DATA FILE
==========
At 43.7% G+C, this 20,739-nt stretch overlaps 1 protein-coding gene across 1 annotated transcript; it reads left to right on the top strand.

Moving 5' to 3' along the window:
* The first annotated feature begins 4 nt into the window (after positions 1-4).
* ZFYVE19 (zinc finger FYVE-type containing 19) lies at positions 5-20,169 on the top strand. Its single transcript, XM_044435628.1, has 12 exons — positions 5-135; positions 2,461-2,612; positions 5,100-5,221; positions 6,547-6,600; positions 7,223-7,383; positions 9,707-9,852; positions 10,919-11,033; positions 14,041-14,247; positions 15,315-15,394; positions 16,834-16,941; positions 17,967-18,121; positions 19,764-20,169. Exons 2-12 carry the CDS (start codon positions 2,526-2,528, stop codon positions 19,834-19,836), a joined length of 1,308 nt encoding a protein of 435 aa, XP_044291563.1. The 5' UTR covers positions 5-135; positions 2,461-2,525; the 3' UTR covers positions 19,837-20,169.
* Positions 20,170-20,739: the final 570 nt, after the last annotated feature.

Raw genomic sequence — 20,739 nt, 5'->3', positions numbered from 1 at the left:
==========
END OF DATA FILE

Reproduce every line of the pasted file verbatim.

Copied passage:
At 43.7% G+C, this 20,739-nt stretch overlaps 1 protein-coding gene across 1 annotated transcript; it reads left to right on the top strand.

Moving 5' to 3' along the window:
* The first annotated feature begins 4 nt into the window (after positions 1-4).
* ZFYVE19 (zinc finger FYVE-type containing 19) lies at positions 5-20,169 on the top strand. Its single transcript, XM_044435628.1, has 12 exons — positions 5-135; positions 2,461-2,612; positions 5,100-5,221; positions 6,547-6,600; positions 7,223-7,383; positions 9,707-9,852; positions 10,919-11,033; positions 14,041-14,247; positions 15,315-15,394; positions 16,834-16,941; positions 17,967-18,121; positions 19,764-20,169. Exons 2-12 carry the CDS (start codon positions 2,526-2,528, stop codon positions 19,834-19,836), a joined length of 1,308 nt encoding a protein of 435 aa, XP_044291563.1. The 5' UTR covers positions 5-135; positions 2,461-2,525; the 3' UTR covers positions 19,837-20,169.
* Positions 20,170-20,739: the final 570 nt, after the last annotated feature.

Raw genomic sequence — 20,739 nt, 5'->3', positions numbered from 1 at the left: